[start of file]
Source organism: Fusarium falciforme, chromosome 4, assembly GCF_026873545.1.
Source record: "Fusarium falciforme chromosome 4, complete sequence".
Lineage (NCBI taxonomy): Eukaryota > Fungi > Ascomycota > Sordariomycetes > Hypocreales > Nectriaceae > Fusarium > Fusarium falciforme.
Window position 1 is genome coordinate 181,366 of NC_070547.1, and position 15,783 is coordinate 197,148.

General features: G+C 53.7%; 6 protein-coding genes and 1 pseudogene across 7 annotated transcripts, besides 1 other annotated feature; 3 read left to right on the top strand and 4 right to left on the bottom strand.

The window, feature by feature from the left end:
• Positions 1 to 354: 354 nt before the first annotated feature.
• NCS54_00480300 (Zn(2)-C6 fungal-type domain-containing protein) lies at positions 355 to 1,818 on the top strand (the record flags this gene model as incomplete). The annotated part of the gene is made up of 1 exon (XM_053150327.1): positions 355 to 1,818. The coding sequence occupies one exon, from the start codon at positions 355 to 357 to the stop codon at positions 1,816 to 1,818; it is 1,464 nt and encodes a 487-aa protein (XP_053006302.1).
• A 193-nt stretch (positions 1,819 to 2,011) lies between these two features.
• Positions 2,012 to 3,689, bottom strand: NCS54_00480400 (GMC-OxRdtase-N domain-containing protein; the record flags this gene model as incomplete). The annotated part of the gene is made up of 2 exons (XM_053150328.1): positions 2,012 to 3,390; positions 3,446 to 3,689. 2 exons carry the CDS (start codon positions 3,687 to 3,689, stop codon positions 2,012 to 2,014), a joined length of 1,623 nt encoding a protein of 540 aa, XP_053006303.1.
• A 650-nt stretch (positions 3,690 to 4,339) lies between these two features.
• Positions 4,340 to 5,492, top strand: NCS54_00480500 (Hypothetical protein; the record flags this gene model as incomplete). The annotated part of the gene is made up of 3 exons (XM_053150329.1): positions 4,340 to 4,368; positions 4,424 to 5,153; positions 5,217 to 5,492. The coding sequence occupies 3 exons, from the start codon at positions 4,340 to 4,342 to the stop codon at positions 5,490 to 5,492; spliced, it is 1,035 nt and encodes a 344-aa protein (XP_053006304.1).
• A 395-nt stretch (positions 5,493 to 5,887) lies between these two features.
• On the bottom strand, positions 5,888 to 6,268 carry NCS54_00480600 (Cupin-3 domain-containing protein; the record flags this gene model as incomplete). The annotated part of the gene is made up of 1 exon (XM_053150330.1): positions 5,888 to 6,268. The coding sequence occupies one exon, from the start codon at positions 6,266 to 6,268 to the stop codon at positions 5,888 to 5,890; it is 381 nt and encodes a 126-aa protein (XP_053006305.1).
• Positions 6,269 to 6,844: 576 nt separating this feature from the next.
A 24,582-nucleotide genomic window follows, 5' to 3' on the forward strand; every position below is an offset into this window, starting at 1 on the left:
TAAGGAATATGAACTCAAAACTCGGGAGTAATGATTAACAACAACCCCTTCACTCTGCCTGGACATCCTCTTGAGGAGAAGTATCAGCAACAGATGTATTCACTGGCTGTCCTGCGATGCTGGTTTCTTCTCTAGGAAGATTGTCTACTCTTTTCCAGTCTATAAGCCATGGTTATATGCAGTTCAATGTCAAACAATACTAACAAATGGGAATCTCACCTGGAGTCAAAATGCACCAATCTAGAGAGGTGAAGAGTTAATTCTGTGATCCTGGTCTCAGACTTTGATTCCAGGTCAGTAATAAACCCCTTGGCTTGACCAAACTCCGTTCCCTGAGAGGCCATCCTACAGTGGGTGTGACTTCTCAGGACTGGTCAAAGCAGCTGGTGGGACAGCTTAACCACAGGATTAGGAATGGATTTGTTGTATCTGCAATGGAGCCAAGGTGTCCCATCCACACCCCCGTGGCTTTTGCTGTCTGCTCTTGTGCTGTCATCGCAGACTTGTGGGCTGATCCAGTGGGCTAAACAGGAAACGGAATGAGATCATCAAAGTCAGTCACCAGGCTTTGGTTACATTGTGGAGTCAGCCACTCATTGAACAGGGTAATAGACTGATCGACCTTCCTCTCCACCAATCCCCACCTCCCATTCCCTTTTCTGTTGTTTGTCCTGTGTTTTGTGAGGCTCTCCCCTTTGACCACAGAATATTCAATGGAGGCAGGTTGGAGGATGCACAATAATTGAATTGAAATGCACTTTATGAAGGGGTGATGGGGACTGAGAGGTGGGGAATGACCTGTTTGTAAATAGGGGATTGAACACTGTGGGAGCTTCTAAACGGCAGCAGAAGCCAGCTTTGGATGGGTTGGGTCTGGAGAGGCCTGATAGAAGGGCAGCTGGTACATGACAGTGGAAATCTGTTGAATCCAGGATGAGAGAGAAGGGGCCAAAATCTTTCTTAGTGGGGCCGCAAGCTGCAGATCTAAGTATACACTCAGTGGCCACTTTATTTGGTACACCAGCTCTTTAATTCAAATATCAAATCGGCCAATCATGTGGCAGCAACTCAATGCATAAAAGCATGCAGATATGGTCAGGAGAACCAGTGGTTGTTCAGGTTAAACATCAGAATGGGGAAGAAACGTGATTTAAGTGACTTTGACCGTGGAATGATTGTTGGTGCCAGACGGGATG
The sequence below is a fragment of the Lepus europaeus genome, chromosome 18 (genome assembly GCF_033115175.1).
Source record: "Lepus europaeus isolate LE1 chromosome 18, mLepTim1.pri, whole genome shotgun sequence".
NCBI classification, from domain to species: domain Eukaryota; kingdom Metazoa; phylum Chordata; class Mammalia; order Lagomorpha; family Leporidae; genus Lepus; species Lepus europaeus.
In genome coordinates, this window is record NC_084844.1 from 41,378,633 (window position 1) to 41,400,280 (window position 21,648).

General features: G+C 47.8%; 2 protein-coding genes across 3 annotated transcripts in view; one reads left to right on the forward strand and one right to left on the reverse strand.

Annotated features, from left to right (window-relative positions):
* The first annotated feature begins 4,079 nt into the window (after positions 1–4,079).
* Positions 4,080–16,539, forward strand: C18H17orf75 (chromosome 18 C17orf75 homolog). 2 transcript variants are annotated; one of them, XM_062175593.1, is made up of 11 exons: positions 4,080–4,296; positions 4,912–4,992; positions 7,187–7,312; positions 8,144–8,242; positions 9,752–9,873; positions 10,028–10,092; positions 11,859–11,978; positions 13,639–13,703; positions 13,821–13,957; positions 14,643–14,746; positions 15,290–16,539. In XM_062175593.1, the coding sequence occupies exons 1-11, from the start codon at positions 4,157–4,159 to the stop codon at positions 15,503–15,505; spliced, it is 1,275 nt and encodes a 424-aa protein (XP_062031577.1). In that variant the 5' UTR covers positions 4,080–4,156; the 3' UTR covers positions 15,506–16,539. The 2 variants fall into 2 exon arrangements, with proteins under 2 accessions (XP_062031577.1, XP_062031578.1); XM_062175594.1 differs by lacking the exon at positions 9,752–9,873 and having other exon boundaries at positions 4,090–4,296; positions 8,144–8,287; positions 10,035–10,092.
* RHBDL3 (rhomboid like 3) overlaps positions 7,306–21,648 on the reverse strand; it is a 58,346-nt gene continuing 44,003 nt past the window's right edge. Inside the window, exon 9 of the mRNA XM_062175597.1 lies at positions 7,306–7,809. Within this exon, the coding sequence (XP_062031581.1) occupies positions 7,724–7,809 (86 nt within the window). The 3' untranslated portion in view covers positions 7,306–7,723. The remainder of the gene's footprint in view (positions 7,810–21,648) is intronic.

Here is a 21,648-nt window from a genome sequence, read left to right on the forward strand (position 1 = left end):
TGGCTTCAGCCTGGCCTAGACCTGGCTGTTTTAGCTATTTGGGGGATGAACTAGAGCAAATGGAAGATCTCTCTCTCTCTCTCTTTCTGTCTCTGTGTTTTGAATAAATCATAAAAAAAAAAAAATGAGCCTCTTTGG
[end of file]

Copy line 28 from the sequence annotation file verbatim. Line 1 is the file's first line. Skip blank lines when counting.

TGGCTTCAGCCTGGCCTAGACCTGGCTGTTTTAGCTATTTGGGGGATGAACTAGAGCAAATGGAAGATCTCTCTCTCTCTCTCTTTCTGTCTCTGTGTTTTGAATAAATCATAAAAAAAAAAAAATGAGCCTCTTTGG